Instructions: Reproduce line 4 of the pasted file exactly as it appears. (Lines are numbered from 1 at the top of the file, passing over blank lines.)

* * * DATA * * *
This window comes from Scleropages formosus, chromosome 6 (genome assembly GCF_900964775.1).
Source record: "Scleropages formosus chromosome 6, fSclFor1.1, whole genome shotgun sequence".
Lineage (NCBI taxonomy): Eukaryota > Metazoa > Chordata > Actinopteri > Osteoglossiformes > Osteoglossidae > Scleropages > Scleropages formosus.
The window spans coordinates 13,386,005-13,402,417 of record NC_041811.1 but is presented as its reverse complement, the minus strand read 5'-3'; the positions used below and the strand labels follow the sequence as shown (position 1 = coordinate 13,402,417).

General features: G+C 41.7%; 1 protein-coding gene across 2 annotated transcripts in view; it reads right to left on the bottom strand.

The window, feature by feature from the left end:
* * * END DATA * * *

The window spans coordinates 13,386,005-13,402,417 of record NC_041811.1 but is presented as its reverse complement, the minus strand read 5'-3'; the positions used below and the strand labels follow the sequence as shown (position 1 = coordinate 13,402,417).